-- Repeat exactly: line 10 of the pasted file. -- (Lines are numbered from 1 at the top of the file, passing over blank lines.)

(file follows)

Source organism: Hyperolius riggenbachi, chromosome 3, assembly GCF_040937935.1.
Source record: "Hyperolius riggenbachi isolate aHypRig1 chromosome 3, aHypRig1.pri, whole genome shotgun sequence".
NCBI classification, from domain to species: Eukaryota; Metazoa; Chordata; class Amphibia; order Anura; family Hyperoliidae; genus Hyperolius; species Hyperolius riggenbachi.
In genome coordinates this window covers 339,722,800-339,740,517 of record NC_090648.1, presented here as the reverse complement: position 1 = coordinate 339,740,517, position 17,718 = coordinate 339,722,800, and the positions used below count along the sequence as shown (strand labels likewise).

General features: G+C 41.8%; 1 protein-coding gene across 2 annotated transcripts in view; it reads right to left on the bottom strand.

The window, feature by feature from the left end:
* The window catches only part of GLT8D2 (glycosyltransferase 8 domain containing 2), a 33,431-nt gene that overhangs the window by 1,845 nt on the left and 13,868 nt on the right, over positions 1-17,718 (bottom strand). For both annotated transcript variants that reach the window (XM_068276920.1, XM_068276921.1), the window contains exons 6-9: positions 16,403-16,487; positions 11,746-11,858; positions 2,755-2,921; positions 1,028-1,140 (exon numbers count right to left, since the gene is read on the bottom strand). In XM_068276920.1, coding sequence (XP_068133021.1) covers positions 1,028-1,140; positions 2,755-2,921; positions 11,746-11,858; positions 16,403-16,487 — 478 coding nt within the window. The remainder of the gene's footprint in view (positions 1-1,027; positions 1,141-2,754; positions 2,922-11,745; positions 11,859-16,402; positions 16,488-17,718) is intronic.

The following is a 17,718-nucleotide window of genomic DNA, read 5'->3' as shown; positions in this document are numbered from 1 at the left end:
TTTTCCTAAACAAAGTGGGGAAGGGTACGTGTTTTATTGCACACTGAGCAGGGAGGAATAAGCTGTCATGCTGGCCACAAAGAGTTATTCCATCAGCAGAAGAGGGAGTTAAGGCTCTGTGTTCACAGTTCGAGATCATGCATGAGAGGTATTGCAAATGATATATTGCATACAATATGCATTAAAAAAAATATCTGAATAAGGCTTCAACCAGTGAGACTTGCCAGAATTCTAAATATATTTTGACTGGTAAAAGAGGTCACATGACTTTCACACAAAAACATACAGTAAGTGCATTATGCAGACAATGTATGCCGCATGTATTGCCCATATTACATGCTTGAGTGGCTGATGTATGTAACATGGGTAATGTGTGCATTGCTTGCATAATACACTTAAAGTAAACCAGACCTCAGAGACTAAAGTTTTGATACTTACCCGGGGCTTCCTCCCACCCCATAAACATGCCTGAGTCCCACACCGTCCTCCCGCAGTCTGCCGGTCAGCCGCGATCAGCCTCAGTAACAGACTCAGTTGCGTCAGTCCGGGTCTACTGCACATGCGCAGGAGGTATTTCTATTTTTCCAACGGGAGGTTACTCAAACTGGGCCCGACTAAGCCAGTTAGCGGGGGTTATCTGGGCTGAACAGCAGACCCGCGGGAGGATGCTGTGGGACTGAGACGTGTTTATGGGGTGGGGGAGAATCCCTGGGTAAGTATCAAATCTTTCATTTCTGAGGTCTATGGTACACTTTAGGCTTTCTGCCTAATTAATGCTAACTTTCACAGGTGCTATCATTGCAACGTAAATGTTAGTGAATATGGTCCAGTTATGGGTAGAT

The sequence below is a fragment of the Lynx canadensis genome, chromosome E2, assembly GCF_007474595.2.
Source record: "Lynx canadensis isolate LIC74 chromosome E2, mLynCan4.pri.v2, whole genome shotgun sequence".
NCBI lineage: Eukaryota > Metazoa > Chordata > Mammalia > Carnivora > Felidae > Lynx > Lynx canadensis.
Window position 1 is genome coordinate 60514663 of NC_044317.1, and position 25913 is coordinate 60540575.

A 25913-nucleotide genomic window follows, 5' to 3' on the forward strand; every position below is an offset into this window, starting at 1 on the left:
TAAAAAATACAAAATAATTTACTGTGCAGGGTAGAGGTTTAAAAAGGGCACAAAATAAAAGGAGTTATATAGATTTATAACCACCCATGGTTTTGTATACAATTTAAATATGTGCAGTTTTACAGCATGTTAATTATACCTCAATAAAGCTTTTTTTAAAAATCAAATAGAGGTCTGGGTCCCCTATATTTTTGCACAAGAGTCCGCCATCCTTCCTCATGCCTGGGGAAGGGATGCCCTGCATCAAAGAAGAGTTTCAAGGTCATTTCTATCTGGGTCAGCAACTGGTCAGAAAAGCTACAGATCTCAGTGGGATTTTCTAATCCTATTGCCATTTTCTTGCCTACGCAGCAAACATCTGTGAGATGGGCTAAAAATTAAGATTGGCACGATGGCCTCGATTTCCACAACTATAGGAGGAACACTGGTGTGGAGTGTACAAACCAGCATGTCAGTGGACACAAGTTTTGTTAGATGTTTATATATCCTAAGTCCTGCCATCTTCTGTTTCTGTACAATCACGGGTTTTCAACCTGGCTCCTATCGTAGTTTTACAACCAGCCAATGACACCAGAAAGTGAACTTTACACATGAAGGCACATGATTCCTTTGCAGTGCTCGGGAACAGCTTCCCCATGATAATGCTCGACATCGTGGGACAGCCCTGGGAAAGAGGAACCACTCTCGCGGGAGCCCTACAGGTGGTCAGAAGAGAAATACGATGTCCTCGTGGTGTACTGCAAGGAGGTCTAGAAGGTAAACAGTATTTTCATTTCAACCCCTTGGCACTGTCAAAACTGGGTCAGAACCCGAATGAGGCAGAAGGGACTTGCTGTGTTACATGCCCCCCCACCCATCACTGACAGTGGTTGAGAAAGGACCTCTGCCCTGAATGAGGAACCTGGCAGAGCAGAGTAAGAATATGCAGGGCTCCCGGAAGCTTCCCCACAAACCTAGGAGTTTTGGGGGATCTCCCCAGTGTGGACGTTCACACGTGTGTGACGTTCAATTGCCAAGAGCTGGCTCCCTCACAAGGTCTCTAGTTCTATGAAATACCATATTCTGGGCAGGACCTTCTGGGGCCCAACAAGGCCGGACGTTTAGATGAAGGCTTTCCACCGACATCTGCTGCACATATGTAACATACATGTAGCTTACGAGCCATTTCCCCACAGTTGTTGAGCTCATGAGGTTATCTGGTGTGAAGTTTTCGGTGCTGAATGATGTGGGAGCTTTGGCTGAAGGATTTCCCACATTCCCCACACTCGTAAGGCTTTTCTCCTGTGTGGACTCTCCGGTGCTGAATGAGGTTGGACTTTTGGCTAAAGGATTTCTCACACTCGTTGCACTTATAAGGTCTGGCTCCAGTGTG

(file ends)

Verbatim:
The sequence below is a fragment of the Lynx canadensis genome, chromosome E2, assembly GCF_007474595.2.